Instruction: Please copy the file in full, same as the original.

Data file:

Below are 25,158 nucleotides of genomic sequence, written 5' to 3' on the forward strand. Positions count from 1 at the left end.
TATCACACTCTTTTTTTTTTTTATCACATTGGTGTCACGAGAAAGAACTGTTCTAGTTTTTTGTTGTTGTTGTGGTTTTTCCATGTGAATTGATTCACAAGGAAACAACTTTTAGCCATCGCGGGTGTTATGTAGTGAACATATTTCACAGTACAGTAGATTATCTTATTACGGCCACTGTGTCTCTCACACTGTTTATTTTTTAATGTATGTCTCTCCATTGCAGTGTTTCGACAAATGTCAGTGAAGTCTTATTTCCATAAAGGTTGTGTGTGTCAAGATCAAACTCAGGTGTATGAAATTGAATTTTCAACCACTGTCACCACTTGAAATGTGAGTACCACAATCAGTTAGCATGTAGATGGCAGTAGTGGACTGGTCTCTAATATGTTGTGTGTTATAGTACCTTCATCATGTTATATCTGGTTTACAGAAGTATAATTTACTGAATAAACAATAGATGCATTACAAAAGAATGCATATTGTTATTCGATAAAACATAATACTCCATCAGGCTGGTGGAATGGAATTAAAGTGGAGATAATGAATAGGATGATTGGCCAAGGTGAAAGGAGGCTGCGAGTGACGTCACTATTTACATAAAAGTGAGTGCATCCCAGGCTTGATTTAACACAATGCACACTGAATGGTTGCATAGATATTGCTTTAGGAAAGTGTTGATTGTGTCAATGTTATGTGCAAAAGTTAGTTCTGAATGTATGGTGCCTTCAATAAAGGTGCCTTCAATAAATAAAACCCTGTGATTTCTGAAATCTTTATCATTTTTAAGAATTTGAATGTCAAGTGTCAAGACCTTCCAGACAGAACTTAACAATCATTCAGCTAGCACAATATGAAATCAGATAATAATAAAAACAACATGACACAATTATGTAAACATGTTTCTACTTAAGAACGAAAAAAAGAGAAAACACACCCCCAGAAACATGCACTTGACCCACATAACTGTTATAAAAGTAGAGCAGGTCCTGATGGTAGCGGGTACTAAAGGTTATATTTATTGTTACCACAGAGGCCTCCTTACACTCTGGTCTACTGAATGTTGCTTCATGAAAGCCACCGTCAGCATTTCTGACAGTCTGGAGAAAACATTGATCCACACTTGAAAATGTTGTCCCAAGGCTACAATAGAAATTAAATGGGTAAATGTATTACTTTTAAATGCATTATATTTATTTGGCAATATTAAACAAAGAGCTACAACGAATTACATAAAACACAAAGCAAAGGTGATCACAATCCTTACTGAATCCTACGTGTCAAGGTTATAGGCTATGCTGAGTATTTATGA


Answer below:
Below are 25,158 nucleotides of genomic sequence, written 5' to 3' on the forward strand. Positions count from 1 at the left end.
TATCACACTCTTTTTTTTTTTTATCACATTGGTGTCACGAGAAAGAACTGTTCTAGTTTTTTGTTGTTGTTGTGGTTTTTCCATGTGAATTGATTCACAAGGAAACAACTTTTAGCCATCGCGGGTGTTATGTAGTGAACATATTTCACAGTACAGTAGATTATCTTATTACGGCCACTGTGTCTCTCACACTGTTTATTTTTTAATGTATGTCTCTCCATTGCAGTGTTTCGACAAATGTCAGTGAAGTCTTATTTCCATAAAGGTTGTGTGTGTCAAGATCAAACTCAGGTGTATGAAATTGAATTTTCAACCACTGTCACCACTTGAAATGTGAGTACCACAATCAGTTAGCATGTAGATGGCAGTAGTGGACTGGTCTCTAATATGTTGTGTGTTATAGTACCTTCATCATGTTATATCTGGTTTACAGAAGTATAATTTACTGAATAAACAATAGATGCATTACAAAAGAATGCATATTGTTATTCGATAAAACATAATACTCCATCAGGCTGGTGGAATGGAATTAAAGTGGAGATAATGAATAGGATGATTGGCCAAGGTGAAAGGAGGCTGCGAGTGACGTCACTATTTACATAAAAGTGAGTGCATCCCAGGCTTGATTTAACACAATGCACACTGAATGGTTGCATAGATATTGCTTTAGGAAAGTGTTGATTGTGTCAATGTTATGTGCAAAAGTTAGTTCTGAATGTATGGTGCCTTCAATAAAGGTGCCTTCAATAAATAAAACCCTGTGATTTCTGAAATCTTTATCATTTTTAAGAATTTGAATGTCAAGTGTCAAGACCTTCCAGACAGAACTTAACAATCATTCAGCTAGCACAATATGAAATCAGATAATAATAAAAACAACATGACACAATTATGTAAACATGTTTCTACTTAAGAACGAAAAAAAGAGAAAACACACCCCCAGAAACATGCACTTGACCCACATAACTGTTATAAAAGTAGAGCAGGTCCTGATGGTAGCGGGTACTAAAGGTTATATTTATTGTTACCACAGAGGCCTCCTTACACTCTGGTCTACTGAATGTTGCTTCATGAAAGCCACCGTCAGCATTTCTGACAGTCTGGAGAAAACATTGATCCACACTTGAAAATGTTGTCCCAAGGCTACAATAGAAATTAAATGGGTAAATGTATTACTTTTAAATGCATTATATTTATTTGGCAATATTAAACAAAGAGCTACAACGAATTACATAAAACACAAAGCAAAGGTGATCACAATCCTTACTGAATCCTACGTGTCAAGGTTATAGGCTATGCTGAGTATTTATGA